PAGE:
Getting a Grip on the Saddle: Chasms or Cycles
56 Pages Posted: 22 Jun 2012
Date Written: June 22, 2012
The saddle is a sudden, sustained, and deep drop in sales of a new product, after a period of rapid growth following takeoff, followed by a gradual recovery to the former peak. This paper tests for the generalizability of the saddle across products and countries and for three rival explanations: chasms in adopter segments, business cycles, and technological cycles. The authors model both boundary points of the saddle: start of the sales drop and recovery to the initial peak, using split-population models. Empirical analysis of historical sales data from 10 products across 19 countries shows that the saddle is fairly pervasive. The onset of the saddle occurs in 148 product-country combinations. On average, the saddle occurs 9 years post-takeoff, at a mean penetration of 30%, lasting for 8 years with a 29% drop in sales at its depth. Results support explanations of chasms and technological cycles for information/entertainment products and business cycles and technological cycles for kitchen/laundry products. The authors discuss findings, contributions, and implications.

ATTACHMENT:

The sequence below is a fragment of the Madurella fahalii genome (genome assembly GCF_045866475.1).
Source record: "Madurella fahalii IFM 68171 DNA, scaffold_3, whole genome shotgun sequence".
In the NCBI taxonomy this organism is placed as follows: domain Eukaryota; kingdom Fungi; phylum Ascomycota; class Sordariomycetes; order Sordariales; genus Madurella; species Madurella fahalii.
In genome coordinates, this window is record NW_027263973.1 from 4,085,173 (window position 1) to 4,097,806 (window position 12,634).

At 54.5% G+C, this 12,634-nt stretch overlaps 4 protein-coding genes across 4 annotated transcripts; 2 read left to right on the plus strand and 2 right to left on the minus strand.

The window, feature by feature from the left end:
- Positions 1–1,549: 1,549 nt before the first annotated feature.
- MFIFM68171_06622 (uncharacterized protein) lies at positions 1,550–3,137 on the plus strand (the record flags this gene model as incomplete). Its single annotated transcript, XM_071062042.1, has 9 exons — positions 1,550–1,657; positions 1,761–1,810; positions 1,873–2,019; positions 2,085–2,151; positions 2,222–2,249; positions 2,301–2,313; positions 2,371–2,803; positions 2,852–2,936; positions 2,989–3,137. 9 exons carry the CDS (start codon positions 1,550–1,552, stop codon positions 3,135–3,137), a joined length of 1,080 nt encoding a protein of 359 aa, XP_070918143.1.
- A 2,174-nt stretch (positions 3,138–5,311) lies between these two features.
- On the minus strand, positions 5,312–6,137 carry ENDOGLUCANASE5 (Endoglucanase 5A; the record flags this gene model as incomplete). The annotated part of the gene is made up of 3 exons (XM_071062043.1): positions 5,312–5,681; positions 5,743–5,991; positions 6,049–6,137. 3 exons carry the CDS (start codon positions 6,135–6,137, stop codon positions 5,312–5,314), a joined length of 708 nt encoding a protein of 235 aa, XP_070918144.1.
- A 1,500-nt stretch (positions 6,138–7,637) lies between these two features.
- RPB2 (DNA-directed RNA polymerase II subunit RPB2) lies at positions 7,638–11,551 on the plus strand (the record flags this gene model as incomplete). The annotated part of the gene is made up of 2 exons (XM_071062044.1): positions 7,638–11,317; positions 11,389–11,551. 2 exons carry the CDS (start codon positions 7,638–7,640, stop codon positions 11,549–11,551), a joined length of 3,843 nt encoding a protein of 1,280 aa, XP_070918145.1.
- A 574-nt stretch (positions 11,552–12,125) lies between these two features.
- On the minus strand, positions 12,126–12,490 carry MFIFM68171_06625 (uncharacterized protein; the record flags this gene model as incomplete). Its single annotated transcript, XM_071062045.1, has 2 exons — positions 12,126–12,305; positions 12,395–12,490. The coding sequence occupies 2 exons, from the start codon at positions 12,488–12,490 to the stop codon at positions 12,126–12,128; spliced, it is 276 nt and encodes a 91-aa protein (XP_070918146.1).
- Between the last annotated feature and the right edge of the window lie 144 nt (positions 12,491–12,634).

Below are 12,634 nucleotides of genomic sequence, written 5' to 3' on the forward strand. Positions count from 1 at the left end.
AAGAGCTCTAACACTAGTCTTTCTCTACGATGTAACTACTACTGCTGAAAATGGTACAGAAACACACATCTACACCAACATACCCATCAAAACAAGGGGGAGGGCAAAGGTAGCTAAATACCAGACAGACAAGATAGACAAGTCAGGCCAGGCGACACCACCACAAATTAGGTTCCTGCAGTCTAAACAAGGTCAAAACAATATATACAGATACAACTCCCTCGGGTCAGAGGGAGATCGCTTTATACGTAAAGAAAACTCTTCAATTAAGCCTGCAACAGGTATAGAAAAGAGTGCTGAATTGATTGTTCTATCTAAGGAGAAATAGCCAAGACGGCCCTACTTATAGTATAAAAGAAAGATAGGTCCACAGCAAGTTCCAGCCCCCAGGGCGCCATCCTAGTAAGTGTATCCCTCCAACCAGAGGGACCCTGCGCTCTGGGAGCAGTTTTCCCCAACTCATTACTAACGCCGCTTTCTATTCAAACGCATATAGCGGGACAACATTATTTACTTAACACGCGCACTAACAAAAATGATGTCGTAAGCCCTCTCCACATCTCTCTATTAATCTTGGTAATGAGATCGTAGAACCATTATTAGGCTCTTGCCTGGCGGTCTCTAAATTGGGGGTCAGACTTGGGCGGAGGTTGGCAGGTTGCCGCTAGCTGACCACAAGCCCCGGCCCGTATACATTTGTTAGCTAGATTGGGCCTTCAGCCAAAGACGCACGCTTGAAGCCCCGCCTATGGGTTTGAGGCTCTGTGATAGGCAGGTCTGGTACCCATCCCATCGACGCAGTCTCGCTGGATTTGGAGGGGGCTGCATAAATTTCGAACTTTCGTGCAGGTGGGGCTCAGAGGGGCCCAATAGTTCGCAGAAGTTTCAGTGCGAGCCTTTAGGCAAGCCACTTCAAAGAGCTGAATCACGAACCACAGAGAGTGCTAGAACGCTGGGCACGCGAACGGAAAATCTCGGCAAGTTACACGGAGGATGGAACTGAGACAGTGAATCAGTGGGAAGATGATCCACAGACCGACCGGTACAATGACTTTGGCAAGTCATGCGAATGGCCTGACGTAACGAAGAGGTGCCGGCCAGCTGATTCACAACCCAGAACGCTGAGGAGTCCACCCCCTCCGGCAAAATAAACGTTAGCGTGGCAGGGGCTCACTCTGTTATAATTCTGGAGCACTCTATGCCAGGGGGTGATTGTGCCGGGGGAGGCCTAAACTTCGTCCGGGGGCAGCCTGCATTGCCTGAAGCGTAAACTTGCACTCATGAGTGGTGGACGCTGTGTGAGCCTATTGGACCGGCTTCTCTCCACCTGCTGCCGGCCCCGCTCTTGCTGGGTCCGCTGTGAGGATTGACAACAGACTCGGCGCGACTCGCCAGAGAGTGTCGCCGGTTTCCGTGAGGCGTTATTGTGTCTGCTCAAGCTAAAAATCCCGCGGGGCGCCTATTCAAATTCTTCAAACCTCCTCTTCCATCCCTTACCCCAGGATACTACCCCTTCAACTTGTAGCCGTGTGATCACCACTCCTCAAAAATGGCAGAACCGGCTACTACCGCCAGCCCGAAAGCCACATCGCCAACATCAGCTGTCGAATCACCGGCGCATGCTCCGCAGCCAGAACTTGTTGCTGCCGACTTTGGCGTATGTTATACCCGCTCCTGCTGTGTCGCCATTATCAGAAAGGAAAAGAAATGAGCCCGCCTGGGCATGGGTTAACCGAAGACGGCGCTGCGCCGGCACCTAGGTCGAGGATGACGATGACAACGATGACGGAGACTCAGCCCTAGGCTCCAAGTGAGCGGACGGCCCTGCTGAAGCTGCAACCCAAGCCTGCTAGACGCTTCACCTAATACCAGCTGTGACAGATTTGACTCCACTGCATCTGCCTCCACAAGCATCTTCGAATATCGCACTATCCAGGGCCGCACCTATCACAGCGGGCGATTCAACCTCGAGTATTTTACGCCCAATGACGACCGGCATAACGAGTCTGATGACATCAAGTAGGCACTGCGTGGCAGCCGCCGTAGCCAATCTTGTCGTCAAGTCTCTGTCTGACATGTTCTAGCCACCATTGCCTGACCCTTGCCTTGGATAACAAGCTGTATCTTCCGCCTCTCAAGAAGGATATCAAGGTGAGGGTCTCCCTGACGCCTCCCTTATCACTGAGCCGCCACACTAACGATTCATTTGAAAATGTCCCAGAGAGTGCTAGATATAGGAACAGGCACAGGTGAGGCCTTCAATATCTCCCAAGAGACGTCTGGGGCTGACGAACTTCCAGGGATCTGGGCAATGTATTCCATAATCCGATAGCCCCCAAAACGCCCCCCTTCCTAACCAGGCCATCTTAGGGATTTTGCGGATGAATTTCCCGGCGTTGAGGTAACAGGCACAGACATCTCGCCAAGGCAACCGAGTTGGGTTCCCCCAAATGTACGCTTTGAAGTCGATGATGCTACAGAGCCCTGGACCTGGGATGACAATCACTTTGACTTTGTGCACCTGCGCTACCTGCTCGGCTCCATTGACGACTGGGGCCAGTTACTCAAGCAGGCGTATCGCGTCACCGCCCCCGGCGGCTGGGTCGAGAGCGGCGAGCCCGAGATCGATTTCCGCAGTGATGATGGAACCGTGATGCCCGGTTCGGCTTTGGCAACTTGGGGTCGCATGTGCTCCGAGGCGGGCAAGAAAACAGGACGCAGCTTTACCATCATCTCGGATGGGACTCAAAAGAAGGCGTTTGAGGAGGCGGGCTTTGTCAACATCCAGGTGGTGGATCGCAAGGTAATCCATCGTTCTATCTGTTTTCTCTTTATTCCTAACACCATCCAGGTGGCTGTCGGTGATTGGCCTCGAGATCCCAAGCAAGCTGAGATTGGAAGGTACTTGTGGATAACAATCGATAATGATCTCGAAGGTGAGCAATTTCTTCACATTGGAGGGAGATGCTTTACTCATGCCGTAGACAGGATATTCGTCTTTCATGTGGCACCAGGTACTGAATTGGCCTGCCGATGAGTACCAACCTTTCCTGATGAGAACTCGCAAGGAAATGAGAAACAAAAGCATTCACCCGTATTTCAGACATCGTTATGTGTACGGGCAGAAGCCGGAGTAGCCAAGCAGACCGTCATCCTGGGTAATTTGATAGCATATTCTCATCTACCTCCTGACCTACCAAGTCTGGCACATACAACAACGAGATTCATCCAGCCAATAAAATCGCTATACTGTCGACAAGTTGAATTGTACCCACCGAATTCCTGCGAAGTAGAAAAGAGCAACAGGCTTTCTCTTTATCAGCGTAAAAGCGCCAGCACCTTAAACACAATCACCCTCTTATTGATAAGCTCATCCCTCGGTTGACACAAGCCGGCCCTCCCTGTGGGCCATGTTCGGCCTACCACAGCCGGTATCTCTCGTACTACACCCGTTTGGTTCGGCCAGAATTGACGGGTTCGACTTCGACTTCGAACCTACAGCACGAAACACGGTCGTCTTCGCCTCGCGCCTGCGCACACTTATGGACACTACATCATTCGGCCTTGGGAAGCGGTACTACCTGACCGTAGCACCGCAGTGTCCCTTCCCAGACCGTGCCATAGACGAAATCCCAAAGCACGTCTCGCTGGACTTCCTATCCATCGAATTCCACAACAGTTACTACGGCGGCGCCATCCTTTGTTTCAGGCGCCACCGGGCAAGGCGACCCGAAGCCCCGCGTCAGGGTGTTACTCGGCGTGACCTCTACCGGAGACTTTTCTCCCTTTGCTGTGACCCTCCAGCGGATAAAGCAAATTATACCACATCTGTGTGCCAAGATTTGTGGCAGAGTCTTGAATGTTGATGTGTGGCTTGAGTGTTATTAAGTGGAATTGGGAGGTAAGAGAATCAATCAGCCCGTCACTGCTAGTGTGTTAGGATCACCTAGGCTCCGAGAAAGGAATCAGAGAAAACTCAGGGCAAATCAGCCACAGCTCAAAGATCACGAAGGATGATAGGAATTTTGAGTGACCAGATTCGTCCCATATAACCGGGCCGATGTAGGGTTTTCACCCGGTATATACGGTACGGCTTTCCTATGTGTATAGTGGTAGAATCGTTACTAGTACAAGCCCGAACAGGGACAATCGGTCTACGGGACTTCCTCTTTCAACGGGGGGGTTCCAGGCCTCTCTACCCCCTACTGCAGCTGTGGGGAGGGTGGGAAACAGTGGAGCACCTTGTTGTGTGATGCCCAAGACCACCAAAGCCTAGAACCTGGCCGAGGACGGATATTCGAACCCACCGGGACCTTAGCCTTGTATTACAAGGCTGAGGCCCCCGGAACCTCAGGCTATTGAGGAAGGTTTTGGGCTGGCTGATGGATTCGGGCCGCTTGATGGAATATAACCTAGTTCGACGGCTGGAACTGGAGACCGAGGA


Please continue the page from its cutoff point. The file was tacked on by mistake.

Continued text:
Keywords: New product diffusion, International marketing, Chasm, Business cycles, Hazard models
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